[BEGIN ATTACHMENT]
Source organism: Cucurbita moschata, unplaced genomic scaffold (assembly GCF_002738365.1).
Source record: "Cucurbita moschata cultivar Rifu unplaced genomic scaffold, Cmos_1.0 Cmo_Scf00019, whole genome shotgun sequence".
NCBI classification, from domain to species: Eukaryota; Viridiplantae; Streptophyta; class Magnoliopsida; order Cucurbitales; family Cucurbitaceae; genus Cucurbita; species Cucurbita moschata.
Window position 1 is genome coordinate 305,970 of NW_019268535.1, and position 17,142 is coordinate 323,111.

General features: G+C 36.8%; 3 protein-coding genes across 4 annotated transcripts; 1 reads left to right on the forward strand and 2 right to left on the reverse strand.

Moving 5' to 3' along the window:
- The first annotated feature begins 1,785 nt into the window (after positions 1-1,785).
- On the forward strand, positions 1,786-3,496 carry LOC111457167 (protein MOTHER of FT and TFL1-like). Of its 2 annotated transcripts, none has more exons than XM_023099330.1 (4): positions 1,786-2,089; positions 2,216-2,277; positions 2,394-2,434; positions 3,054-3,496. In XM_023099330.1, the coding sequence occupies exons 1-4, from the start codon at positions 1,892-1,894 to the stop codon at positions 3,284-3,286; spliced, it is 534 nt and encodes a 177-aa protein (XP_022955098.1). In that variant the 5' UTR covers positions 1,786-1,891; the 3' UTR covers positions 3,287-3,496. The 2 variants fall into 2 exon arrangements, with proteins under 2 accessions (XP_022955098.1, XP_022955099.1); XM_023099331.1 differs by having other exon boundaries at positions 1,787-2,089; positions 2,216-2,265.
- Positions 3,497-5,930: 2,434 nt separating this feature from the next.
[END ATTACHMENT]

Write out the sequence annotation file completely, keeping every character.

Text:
Source organism: Cucurbita moschata, unplaced genomic scaffold (assembly GCF_002738365.1).
Source record: "Cucurbita moschata cultivar Rifu unplaced genomic scaffold, Cmos_1.0 Cmo_Scf00019, whole genome shotgun sequence".
NCBI classification, from domain to species: Eukaryota; Viridiplantae; Streptophyta; class Magnoliopsida; order Cucurbitales; family Cucurbitaceae; genus Cucurbita; species Cucurbita moschata.
Window position 1 is genome coordinate 305,970 of NW_019268535.1, and position 17,142 is coordinate 323,111.

General features: G+C 36.8%; 3 protein-coding genes across 4 annotated transcripts; 1 reads left to right on the forward strand and 2 right to left on the reverse strand.

Moving 5' to 3' along the window:
- The first annotated feature begins 1,785 nt into the window (after positions 1-1,785).
- On the forward strand, positions 1,786-3,496 carry LOC111457167 (protein MOTHER of FT and TFL1-like). Of its 2 annotated transcripts, none has more exons than XM_023099330.1 (4): positions 1,786-2,089; positions 2,216-2,277; positions 2,394-2,434; positions 3,054-3,496. In XM_023099330.1, the coding sequence occupies exons 1-4, from the start codon at positions 1,892-1,894 to the stop codon at positions 3,284-3,286; spliced, it is 534 nt and encodes a 177-aa protein (XP_022955098.1). In that variant the 5' UTR covers positions 1,786-1,891; the 3' UTR covers positions 3,287-3,496. The 2 variants fall into 2 exon arrangements, with proteins under 2 accessions (XP_022955098.1, XP_022955099.1); XM_023099331.1 differs by having other exon boundaries at positions 1,787-2,089; positions 2,216-2,265.
- Positions 3,497-5,930: 2,434 nt separating this feature from the next.